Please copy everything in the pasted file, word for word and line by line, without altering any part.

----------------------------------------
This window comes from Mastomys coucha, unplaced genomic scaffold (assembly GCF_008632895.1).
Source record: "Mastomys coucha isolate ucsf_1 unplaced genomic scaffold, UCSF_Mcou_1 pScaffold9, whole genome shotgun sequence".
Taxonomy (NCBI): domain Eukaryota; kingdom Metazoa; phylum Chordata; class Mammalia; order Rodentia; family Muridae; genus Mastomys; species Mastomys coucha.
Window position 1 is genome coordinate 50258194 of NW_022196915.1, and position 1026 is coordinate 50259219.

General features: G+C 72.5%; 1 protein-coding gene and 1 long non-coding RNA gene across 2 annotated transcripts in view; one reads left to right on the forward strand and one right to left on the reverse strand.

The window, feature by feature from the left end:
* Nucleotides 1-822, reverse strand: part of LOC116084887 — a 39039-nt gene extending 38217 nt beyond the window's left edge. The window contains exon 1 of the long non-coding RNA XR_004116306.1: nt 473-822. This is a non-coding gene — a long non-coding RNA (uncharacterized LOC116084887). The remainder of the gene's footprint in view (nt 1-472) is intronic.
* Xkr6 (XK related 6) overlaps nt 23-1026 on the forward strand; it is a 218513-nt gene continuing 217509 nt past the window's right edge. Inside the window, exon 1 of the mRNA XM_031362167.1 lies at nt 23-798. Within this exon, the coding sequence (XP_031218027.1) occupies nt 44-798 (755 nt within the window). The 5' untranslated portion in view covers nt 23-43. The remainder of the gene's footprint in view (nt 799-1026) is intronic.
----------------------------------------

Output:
This window comes from Mastomys coucha, unplaced genomic scaffold (assembly GCF_008632895.1).
Source record: "Mastomys coucha isolate ucsf_1 unplaced genomic scaffold, UCSF_Mcou_1 pScaffold9, whole genome shotgun sequence".
Taxonomy (NCBI): domain Eukaryota; kingdom Metazoa; phylum Chordata; class Mammalia; order Rodentia; family Muridae; genus Mastomys; species Mastomys coucha.
Window position 1 is genome coordinate 50258194 of NW_022196915.1, and position 1026 is coordinate 50259219.

General features: G+C 72.5%; 1 protein-coding gene and 1 long non-coding RNA gene across 2 annotated transcripts in view; one reads left to right on the forward strand and one right to left on the reverse strand.

The window, feature by feature from the left end:
* Nucleotides 1-822, reverse strand: part of LOC116084887 — a 39039-nt gene extending 38217 nt beyond the window's left edge. The window contains exon 1 of the long non-coding RNA XR_004116306.1: nt 473-822. This is a non-coding gene — a long non-coding RNA (uncharacterized LOC116084887). The remainder of the gene's footprint in view (nt 1-472) is intronic.
* Xkr6 (XK related 6) overlaps nt 23-1026 on the forward strand; it is a 218513-nt gene continuing 217509 nt past the window's right edge. Inside the window, exon 1 of the mRNA XM_031362167.1 lies at nt 23-798. Within this exon, the coding sequence (XP_031218027.1) occupies nt 44-798 (755 nt within the window). The 5' untranslated portion in view covers nt 23-43. The remainder of the gene's footprint in view (nt 799-1026) is intronic.